If your library doesn’t offer Hoopla, maybe it has Kanopy? This commercial-free (yay!) service, which began life in Australia, has made its way to thousands of college campuses worldwide and, more recently, various US libraries. Check the website to see if your library has it — and ask for it if it doesn’t.
Kanopy offers some mainstream stuff, but also a large selection of indie films and documentaries from the likes of PBS and The Great Courses. Its library also includes titles from the esteemed Criterion Collection, which is code for “films.” There’s also a new Kanopy Kids section with loads of family-friendly content.
Top picks as of July 2020: Captain Fantastic, Eighth Grade, Logan Lucky, Super Size Me 2, The Farewell, The Gold Rush
Plex is best known for its media-slinging server software, but the company is now making a foray into free movie streaming. Perhaps unsurprisingly, there’s a fair bit of overlap with other services. But the Plex app offers an admirably simple portal to news, podcasts, web shows and other content as well.
Top picks as of July 2020: All the President’s Men, I Am Not Your Negro, The Founder
Pluto began life as a livestreaming service that offered multiple “channels” of content — including a large selection of CNET video. It has since been purchased by Viacom, which then went on to merge with CNET’s parent company, CBS. Although it seems to be expanding more into the live-TV space, with a growing number of news and sports, channels, it’s also home to plenty of on-demand movies.
Top picks as of July 2020: Glory, Harold and Maude, Hugo, Seems Like Old Times
The Roku Channel isn’t a free-movie provider, but rather an aggregator of new and existing no-cost content. Thus, don’t be surprised if there’s some overlap with some of the movies available on other services. You’ll find movies from Roku partners such as Lionsgate, MGM, Sony and Warner, along with free content from existing Roku channels such as FilmRise, Popcornflix and Vidmark.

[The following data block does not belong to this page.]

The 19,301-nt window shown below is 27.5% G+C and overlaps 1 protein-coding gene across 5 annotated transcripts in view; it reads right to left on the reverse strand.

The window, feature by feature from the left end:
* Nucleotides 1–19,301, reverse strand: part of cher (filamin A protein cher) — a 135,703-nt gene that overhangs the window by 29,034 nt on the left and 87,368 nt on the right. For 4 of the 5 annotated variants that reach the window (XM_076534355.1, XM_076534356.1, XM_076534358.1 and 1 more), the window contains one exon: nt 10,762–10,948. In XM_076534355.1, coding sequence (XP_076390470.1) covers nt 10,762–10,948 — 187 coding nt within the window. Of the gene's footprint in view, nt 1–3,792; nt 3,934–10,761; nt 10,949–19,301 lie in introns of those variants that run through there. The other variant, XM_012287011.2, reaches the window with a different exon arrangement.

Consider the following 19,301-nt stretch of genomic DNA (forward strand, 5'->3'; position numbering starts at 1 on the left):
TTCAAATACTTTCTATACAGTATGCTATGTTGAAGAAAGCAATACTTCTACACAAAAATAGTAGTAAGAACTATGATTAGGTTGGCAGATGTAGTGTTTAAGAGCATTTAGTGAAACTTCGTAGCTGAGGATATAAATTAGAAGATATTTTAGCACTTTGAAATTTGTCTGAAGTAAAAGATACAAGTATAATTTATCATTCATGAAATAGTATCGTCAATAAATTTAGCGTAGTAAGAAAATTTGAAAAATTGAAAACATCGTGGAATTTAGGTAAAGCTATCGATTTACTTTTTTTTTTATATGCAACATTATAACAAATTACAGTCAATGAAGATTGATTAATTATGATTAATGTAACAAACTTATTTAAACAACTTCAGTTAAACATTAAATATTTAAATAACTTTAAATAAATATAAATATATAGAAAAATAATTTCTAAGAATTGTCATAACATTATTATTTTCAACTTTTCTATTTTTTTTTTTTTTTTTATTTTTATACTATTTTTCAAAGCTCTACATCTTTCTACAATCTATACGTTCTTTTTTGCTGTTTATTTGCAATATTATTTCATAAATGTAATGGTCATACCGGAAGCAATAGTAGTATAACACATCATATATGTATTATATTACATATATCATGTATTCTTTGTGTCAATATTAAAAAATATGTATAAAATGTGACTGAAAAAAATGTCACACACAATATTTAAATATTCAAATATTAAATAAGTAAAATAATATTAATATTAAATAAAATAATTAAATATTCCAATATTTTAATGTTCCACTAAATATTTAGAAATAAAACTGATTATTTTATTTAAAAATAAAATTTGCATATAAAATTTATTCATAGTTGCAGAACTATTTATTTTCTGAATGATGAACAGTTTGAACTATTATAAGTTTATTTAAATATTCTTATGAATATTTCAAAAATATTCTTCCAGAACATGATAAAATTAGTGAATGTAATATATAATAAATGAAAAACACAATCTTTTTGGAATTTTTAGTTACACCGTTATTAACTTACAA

Needless to say, the channel is available on Roku TVs and devices, but it’s accessible in desktop web browsers as well.
Top picks as of July 2020: A Raisin in the Sun, Crimson Tide, Empire of the Sun, Sing Street
Home to thousands of free commercial movies (though definitely not commercial-free), Tubi TV offers content from studios including Lionsgate, MGM and Paramount. To help separate the wheat from the chaff, check out these two categories: Highly Rated on Rotten Tomatoes and Not on Netflix.
Top picks as of July 2020: Fury, Galaxy Quest, It Follows, Memento
Walmart’s Vudu video service has been consistently expanding its ad-supported section, which lets you choose from a generous selection of movies (mostly older titles, alas) to watch at no charge. This option does require a Vudu account, but it’s free to set one up.
Top picks as of July 2020: Grosse Pointe Blank, His Girl Friday, Scream
This article was published previously.